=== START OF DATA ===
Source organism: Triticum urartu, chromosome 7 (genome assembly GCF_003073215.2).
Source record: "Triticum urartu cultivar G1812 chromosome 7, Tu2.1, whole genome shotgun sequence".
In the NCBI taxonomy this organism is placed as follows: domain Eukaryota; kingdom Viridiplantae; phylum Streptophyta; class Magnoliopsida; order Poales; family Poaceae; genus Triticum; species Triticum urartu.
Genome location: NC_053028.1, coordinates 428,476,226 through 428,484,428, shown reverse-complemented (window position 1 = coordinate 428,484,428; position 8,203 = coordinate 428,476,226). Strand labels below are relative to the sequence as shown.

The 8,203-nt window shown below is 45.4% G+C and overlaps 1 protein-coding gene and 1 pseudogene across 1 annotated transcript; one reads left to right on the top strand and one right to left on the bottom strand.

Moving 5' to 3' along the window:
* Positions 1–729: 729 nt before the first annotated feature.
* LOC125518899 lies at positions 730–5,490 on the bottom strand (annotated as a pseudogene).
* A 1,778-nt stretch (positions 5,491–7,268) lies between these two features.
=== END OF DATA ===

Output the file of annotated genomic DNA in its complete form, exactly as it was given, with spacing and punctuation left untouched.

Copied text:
Source organism: Triticum urartu, chromosome 7 (genome assembly GCF_003073215.2).
Source record: "Triticum urartu cultivar G1812 chromosome 7, Tu2.1, whole genome shotgun sequence".
In the NCBI taxonomy this organism is placed as follows: domain Eukaryota; kingdom Viridiplantae; phylum Streptophyta; class Magnoliopsida; order Poales; family Poaceae; genus Triticum; species Triticum urartu.
Genome location: NC_053028.1, coordinates 428,476,226 through 428,484,428, shown reverse-complemented (window position 1 = coordinate 428,484,428; position 8,203 = coordinate 428,476,226). Strand labels below are relative to the sequence as shown.

The 8,203-nt window shown below is 45.4% G+C and overlaps 1 protein-coding gene and 1 pseudogene across 1 annotated transcript; one reads left to right on the top strand and one right to left on the bottom strand.

Moving 5' to 3' along the window:
* Positions 1–729: 729 nt before the first annotated feature.
* LOC125518899 lies at positions 730–5,490 on the bottom strand (annotated as a pseudogene).
* A 1,778-nt stretch (positions 5,491–7,268) lies between these two features.